Tom McCoy and Cathy Rigby's La Mirada Theatre for the Performing Arts also won few nods despite many nominations; but in giving it the best musical, larger theatre award for Radio Gals (as well as honoring Patti Colombo's choreography), Ovation voters applauded a troupe that has gone well beyond the call of duty to serve a theatre-going community far afield of the 99-Seat stages of Hollywood.
The awards show itself--directed by Luke Yankee and produced by Jeff Brown, Farrell Hirsch, and Don Hill--was an amiably unprogrammatic affair with its share of ad libs, gaffes, laughs, stump speeches, and only a splash of tears.
There was one major roadblock plumb in the middle of the show, in the context of a heartfelt tribute to Matrix director Joseph Stern, who was honored with the James A. Doolittle Award for Leadership in Los Angeles Theatre. The tireless Stern embodies a lot of what's great and distinctive about L.A. theatre. Actress Penny Fuller read a letter from actor Cotter Smith recalling Stern's infamous bodily ejection from an Equity meeting in the early 1980s.
The problem is, Fuller read the letter after nearly 15 minutes of tribute from Matrix co-founders Mary Joan Negro, Andrew Robinson, Lawrence Pressman, and Robin Gammell--and then added her own words of praise. All told, the Stern portion of the program lasted a good half hour. As presenter Gregory Harrison quipped later, "When Joe Stern goes, they won't need to do a memorial."
A complete list of winners follows:
World premiere play: Jim McGrath, "The Ellis Jump" (Met Theatre).
New translation/adaptation: Beth Milles, "Imaginary Invalid" (Actors' Gang).
Musical, larger theatre: "Radio Gals" (La Mirada Theatre for the Performing Arts).
Musical, smaller theatre: "City of Angels" (Colony Studio Theatre).
Play, larger theatre: "Changes of Heart" (Center Theatre Group/Mark Taper Forum).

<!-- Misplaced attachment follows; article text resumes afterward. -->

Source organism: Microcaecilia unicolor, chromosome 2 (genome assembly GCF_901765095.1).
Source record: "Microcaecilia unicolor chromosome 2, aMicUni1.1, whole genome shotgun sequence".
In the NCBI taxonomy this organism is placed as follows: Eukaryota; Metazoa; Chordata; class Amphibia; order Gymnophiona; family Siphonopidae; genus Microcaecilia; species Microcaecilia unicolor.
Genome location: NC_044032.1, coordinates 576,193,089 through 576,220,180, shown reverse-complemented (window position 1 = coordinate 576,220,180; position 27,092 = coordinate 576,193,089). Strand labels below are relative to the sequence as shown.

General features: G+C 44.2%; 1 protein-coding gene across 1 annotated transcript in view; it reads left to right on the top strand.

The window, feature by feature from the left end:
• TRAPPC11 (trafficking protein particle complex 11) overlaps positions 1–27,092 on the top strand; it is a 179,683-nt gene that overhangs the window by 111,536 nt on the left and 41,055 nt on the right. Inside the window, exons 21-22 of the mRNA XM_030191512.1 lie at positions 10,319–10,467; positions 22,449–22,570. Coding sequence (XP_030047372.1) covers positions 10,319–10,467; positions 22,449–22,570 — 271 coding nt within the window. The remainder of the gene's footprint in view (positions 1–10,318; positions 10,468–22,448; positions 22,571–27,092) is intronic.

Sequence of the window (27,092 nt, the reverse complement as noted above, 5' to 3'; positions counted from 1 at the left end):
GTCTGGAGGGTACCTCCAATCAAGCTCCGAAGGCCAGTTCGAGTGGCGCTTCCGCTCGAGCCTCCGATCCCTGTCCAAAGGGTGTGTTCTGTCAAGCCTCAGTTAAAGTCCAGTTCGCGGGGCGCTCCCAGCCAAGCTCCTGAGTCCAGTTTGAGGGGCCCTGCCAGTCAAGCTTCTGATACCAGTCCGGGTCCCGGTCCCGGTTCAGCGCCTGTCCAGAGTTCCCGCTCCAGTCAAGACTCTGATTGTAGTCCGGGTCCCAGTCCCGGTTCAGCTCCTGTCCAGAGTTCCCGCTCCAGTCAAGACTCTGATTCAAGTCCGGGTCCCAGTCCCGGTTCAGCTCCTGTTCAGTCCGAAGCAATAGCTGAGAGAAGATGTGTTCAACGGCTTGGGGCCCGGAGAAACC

Play, smaller theatre: "The Central Ave. Chalk Circle" (Cornerstone Theatre Company).
Actor, musical: Juan Chioran, "Kiss of the Spider Woman" (CTG/Ahmanson Theatre).
Actor, play: Alec Mapa, "Porcelain" (East West Players).
Actress, musical: Yvette Freeman, "Dinah Was" (D.W. Fairbanks Productions/Coast Playhouse).
Actress, play: Marian Seldes, "Three Tall Women" (CTG/Mark Taper Forum).
Featured actor, play: Steven M. Porter, "Imaginary Invalid."
Featured actress, play: Jane Kaczmarek, "Kindertransport" (Tiffany Theatre).
Best ensemble performance: The cast of "Radio Mambo: Culture Clash Invade Miami" (Taramind Theatre).
Director of a play: Ron Orbach, "The Ellis Jump."
Choreography: Patti Colombo, "Radio Gals."
Lighting design, larger theatre: Rick Fisher, "An Inspector Calls" (Center Theatre Group/ Ahmanson).
Lighting design, smaller theatre: J. Kent Inasy, "Mad Forest" (Matrix Theatre).
Set design, larger theatre: James Leonard Joy, "Camping With Henry and Tom" (Pasadena Playhouse).
Set design, smaller theatre: Deborah Raymond and Dorian Vernacchio, "Mad Forest."
Costume design, larger theatre: Martin Pakledinaz, "Changes of Heart."
Costume design, smaller theatre: Alix Hester, "Imaginary Invalid."
Sound design, larger theatre: Steven Canyon Kennedy, "Carousel" (CTG/Ahmanson).
Sound design, smaller theatre: Laurence O'Keefe, "Imaginary Invalid."
James A. Doolittle Award for Leadership in L.A. Theatre: Joseph Stern (Matrix Theatre).
Theatre L.A. Board of Governors Lifetime Achievement Award: August Wilson.